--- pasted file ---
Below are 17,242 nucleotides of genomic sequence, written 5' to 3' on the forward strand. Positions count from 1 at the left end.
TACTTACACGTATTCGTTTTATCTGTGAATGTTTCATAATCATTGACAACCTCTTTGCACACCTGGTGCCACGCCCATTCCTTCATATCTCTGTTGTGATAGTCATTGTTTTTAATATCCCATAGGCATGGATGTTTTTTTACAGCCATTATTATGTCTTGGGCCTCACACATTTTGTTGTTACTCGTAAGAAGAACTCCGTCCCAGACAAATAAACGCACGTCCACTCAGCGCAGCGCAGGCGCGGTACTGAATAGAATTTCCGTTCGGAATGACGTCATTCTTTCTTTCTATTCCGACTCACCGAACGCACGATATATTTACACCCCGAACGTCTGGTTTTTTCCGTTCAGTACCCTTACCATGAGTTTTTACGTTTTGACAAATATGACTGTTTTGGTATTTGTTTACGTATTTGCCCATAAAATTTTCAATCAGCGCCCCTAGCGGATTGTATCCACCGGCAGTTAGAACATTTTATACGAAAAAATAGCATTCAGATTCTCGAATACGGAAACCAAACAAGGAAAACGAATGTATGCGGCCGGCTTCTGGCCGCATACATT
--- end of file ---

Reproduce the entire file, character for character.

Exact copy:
Below are 17,242 nucleotides of genomic sequence, written 5' to 3' on the forward strand. Positions count from 1 at the left end.
TACTTACACGTATTCGTTTTATCTGTGAATGTTTCATAATCATTGACAACCTCTTTGCACACCTGGTGCCACGCCCATTCCTTCATATCTCTGTTGTGATAGTCATTGTTTTTAATATCCCATAGGCATGGATGTTTTTTTACAGCCATTATTATGTCTTGGGCCTCACACATTTTGTTGTTACTCGTAAGAAGAACTCCGTCCCAGACAAATAAACGCACGTCCACTCAGCGCAGCGCAGGCGCGGTACTGAATAGAATTTCCGTTCGGAATGACGTCATTCTTTCTTTCTATTCCGACTCACCGAACGCACGATATATTTACACCCCGAACGTCTGGTTTTTTCCGTTCAGTACCCTTACCATGAGTTTTTACGTTTTGACAAATATGACTGTTTTGGTATTTGTTTACGTATTTGCCCATAAAATTTTCAATCAGCGCCCCTAGCGGATTGTATCCACCGGCAGTTAGAACATTTTATACGAAAAAATAGCATTCAGATTCTCGAATACGGAAACCAAACAAGGAAAACGAATGTATGCGGCCGGCTTCTGGCCGCATACATT